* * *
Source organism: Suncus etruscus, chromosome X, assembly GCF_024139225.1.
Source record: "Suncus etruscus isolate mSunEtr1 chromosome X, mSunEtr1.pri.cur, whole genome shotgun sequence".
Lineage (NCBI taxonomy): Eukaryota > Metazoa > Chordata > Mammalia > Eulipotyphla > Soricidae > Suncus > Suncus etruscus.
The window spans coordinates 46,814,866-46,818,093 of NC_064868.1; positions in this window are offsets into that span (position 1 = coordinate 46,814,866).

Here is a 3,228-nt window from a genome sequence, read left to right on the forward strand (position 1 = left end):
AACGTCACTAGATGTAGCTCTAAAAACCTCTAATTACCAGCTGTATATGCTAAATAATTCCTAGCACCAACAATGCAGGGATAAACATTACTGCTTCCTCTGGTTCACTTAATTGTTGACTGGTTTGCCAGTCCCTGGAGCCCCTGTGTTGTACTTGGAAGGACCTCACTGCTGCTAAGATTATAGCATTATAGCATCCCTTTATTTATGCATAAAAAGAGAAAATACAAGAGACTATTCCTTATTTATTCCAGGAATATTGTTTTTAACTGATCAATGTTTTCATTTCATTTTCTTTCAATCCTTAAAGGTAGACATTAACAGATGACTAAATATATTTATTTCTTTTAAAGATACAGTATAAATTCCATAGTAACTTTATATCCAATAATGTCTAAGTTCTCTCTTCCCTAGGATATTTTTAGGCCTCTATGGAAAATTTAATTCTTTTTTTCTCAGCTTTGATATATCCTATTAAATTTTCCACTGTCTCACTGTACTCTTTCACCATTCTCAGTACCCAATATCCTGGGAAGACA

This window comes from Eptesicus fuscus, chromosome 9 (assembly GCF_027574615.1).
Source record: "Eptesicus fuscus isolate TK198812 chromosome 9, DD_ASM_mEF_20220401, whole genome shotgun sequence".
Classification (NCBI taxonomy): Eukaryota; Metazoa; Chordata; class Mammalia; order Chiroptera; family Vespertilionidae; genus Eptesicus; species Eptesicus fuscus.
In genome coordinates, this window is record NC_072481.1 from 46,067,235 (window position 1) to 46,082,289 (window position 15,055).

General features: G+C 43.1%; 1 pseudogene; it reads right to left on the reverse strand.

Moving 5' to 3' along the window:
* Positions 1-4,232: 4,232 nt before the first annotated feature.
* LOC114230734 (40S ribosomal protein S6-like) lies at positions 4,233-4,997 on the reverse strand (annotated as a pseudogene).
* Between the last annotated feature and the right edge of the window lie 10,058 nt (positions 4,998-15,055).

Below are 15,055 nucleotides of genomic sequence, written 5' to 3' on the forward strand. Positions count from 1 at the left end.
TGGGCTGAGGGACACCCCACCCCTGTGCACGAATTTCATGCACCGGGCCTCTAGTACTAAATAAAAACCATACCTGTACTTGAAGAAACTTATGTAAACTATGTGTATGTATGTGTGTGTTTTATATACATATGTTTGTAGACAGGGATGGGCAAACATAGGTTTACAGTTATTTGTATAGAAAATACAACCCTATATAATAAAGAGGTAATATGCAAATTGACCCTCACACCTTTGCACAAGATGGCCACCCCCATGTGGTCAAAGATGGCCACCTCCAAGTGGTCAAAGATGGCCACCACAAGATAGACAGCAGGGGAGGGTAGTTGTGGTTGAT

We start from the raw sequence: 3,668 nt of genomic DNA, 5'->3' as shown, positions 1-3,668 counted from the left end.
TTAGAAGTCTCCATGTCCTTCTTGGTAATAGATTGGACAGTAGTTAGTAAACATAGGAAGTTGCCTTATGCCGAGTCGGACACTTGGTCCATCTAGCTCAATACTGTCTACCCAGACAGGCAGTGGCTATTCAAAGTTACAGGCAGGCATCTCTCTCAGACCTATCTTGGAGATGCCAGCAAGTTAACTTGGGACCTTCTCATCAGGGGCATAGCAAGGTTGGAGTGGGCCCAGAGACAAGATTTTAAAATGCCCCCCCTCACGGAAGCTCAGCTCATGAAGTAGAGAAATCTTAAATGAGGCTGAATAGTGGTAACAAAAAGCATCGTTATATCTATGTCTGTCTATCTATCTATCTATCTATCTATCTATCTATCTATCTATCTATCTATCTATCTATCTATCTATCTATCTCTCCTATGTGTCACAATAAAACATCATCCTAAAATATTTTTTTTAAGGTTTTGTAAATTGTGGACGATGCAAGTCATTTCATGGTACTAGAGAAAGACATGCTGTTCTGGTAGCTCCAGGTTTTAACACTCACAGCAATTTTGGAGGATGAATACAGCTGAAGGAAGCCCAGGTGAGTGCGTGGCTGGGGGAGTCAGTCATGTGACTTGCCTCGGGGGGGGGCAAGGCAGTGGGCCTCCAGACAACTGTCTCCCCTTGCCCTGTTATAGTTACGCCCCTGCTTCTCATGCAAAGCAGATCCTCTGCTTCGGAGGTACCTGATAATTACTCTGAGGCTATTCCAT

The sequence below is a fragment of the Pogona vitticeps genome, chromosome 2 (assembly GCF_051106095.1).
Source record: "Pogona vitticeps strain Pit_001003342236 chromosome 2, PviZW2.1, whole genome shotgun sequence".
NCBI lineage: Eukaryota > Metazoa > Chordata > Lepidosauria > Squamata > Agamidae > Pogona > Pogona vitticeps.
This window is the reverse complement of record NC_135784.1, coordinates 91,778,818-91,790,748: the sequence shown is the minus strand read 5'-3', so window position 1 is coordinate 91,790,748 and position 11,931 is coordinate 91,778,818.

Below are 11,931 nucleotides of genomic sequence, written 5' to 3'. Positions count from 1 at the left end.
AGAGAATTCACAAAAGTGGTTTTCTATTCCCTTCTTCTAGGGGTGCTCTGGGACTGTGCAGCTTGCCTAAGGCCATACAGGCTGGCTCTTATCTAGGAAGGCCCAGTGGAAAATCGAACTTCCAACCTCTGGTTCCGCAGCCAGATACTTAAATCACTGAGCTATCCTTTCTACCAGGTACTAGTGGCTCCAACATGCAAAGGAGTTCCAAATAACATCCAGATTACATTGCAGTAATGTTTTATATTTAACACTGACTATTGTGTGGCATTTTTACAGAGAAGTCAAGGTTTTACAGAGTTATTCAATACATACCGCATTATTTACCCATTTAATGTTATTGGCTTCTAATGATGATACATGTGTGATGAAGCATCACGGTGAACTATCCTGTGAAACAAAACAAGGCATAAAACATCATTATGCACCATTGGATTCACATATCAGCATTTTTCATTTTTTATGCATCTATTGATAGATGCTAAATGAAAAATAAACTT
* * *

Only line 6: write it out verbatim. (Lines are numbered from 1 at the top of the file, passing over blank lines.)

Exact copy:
AACGTCACTAGATGTAGCTCTAAAAACCTCTAATTACCAGCTGTATATGCTAAATAATTCCTAGCACCAACAATGCAGGGATAAACATTACTGCTTCCTCTGGTTCACTTAATTGTTGACTGGTTTGCCAGTCCCTGGAGCCCCTGTGTTGTACTTGGAAGGACCTCACTGCTGCTAAGATTATAGCATTATAGCATCCCTTTATTTATGCATAAAAAGAGAAAATACAAGAGACTATTCCTTATTTATTCCAGGAATATTGTTTTTAACTGATCAATGTTTTCATTTCATTTTCTTTCAATCCTTAAAGGTAGACATTAACAGATGACTAAATATATTTATTTCTTTTAAAGATACAGTATAAATTCCATAGTAACTTTATATCCAATAATGTCTAAGTTCTCTCTTCCCTAGGATATTTTTAGGCCTCTATGGAAAATTTAATTCTTTTTTTCTCAGCTTTGATATATCCTATTAAATTTTCCACTGTCTCACTGTACTCTTTCACCATTCTCAGTACCCAATATCCTGGGAAGACA